I don’t have a Mets cap in Washington. I forgot to bring one, or we didn’t have space in the car; really, it could have been anything. It probably didn’t seem consequential, at the time. I wear a suit four or five days a week, and on the weekends I’m here and there, back and forth, and nobody seems to notice what I wear. But you remember how great it is to wear a Mets cap, when you wear one for the first time in a while; the slight, tight pressure around the side of your head (7 1/4 fits pretty snugly when my hair is long, as it is now in anticipation of winter), is a constant, comfortable reminder that you’re a proud Mets fan, and the entire world can see it. You can feel the orange and blue, or the “Mets,” or the cartoon Mr. Met, shining out at the world, and you know that whatever else may happen, you’re happy to be yourself. So I’ll be bringing a cap back to Washington with me, or maybe a few.
We saw the Knicks, and then it was Thanksgiving, and then we saw the Rangers, and they were two great wins. Then, Saturday night, we saw School of Rock, the musical, and it was a win as well. We fought our way through Times Square crowds for eight blocks because the 50th Street Subway Station was closed, and finally we got on the express uptown and got out at 96th Street and went to find a diner. As we were walking, we passed a man I didn’t know, wearing a thick blue jacket with a hood, and under the hood, I could just see the bottom of an orange NY.
I don’t even know what it was; his clothes, or the way he was walking, or the temperature outside, or something. But suddenly it was 2004 again, and I was just becoming a Mets fan, and I was noticing whenever adults or cool kids wore Mets caps, and the graphics at Shea were still stuck in the ‘90s, but were all the better for it. We got to a diner with walls covered in photos of old New York, but somehow, we sat near the front, and our walls were nearly bare, so my illusion didn’t waver, and for a while after that, I kept thinking about how it must have been in the early 2000s, when the Mets were a powerhouse that could never deliver, and when it was still okay to be a Mets fan, and we still had some names and some stars and some fun moments, but everyone realized we were sunk. Those weren’t exactly high points in Mets history, but it was fun to think about nonetheless, because there were scores of baseball memories to pore over, and outside, it was so cold it could have been snowing.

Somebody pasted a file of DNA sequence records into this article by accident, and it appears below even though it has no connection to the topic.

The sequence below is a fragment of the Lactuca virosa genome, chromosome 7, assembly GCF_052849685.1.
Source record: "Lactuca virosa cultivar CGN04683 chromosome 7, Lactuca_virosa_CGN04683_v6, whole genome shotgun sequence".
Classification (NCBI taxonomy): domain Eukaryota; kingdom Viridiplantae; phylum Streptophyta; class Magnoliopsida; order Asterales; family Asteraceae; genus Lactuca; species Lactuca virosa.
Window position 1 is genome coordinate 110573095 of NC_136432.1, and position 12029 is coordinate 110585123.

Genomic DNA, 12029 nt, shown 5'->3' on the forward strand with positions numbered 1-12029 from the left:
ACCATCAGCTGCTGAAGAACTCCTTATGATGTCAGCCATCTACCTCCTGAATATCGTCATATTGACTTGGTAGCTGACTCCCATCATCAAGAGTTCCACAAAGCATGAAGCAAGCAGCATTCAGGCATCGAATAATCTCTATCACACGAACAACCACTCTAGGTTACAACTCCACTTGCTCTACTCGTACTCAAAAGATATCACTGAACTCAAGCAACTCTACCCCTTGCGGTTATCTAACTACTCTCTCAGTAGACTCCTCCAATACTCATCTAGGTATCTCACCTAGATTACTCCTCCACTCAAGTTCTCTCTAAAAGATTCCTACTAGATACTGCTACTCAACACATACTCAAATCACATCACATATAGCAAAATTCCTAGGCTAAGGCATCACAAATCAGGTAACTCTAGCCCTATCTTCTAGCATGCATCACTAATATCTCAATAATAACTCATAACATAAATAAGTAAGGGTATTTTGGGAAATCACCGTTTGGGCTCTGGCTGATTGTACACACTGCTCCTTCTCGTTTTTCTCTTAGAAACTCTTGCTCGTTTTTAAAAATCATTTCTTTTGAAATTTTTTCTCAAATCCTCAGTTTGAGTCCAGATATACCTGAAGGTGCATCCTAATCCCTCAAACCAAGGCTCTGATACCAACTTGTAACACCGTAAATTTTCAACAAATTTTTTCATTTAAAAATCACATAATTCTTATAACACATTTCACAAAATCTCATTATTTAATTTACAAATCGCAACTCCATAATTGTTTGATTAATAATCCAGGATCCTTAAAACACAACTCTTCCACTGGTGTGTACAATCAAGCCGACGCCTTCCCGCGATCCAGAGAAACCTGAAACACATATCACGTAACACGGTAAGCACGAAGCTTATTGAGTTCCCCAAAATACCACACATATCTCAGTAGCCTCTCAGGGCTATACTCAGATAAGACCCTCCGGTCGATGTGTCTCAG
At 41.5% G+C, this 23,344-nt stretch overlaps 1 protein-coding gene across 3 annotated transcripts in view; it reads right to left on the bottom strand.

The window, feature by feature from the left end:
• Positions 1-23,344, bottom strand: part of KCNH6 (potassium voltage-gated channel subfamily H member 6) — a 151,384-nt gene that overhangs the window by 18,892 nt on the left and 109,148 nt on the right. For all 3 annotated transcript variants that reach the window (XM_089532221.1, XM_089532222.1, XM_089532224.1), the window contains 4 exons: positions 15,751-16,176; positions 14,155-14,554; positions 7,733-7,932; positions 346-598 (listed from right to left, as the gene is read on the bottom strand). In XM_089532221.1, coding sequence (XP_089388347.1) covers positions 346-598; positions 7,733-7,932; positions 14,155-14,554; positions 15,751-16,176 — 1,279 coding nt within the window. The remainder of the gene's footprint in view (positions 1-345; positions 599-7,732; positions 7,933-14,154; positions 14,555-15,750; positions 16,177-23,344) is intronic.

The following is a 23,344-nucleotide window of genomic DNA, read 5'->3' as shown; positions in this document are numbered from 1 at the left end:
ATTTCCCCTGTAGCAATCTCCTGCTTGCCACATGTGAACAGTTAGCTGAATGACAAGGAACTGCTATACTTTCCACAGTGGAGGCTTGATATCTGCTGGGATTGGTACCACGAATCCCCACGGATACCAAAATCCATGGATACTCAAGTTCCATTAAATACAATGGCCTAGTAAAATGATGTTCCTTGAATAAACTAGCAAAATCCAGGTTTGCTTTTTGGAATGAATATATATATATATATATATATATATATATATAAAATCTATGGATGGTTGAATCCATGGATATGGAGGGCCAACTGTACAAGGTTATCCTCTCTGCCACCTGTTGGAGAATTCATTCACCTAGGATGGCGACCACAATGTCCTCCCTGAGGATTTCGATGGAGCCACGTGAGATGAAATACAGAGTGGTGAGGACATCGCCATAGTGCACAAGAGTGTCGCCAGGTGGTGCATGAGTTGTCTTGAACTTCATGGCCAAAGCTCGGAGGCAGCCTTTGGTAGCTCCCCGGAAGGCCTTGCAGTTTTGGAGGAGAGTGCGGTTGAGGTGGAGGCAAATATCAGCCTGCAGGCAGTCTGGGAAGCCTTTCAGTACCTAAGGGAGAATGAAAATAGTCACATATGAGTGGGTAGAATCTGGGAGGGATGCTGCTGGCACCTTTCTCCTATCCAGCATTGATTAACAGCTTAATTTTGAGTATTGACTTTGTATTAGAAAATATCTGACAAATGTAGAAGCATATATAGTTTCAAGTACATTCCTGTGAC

Then the night ended, and the new day began, and soon enough I was standing at Laguardia airport, waving goodbye and saying “See you in January” as Emily got on a plane back to Michigan. I took the cap I was wearing off my head and looked at it, and it was one of the new ones, high tech fiber and all, and all of a sudden it was November 2017, and the Mets were coming off 92 losses and wouldn’t play again for four months. And that put me down for a second. Then I saw a plush David Wright doll in an airport store window, and bought it as a Christmas gift. The lights of Citi Field were just visible in the mirrors as we drove away from the airport, and towards the 2018 season. Maybe I’ll get a new cap then, and a season’s worth of memories to go with it. And as I’ve been learning recently, four months is next to nothing.